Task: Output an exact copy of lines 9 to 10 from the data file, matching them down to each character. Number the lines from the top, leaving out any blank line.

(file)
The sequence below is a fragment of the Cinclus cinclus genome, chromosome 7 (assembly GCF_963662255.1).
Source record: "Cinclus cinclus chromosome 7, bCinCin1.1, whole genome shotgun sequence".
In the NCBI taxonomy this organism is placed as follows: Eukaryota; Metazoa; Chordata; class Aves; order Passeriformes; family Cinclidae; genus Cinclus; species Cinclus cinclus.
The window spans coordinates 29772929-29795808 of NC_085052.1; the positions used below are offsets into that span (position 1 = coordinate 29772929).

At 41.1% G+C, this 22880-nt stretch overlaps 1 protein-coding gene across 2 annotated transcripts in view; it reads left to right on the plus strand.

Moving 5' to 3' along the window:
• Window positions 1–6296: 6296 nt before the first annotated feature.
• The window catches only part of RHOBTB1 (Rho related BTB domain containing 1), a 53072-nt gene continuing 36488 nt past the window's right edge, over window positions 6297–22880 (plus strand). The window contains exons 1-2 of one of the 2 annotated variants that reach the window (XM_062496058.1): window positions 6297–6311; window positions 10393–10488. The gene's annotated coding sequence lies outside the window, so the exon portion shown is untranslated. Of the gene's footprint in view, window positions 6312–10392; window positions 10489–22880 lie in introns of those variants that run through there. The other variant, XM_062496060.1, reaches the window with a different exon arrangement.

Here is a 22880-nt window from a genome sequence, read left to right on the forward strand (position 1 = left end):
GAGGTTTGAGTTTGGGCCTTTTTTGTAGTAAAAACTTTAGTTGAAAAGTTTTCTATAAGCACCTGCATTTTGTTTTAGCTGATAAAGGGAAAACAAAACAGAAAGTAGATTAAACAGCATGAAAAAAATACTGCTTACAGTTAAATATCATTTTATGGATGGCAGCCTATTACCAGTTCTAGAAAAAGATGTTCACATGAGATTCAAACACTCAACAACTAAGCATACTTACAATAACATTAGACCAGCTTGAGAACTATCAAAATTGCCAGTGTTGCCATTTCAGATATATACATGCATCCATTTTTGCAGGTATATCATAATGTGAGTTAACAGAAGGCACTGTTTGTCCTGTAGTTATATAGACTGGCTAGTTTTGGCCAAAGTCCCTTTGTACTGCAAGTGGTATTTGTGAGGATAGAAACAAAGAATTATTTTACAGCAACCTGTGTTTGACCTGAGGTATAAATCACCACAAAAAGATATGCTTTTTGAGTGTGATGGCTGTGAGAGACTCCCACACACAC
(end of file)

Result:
Here is a 22880-nt window from a genome sequence, read left to right on the forward strand (position 1 = left end):
GAGGTTTGAGTTTGGGCCTTTTTTGTAGTAAAAACTTTAGTTGAAAAGTTTTCTATAAGCACCTGCATTTTGTTTTAGCTGATAAAGGGAAAACAAAACAGAAAGTAGATTAAACAGCATGAAAAAAATACTGCTTACAGTTAAATATCATTTTATGGATGGCAGCCTATTACCAGTTCTAGAAAAAGATGTTCACATGAGATTCAAACACTCAACAACTAAGCATACTTACAATAACATTAGACCAGCTTGAGAACTATCAAAATTGCCAGTGTTGCCATTTCAGATATATACATGCATCCATTTTTGCAGGTATATCATAATGTGAGTTAACAGAAGGCACTGTTTGTCCTGTAGTTATATAGACTGGCTAGTTTTGGCCAAAGTCCCTTTGTACTGCAAGTGGTATTTGTGAGGATAGAAACAAAGAATTATTTTACAGCAACCTGTGTTTGACCTGAGGTATAAATCACCACAAAAAGATATGCTTTTTGAGTGTGATGGCTGTGAGAGACTCCCACACACAC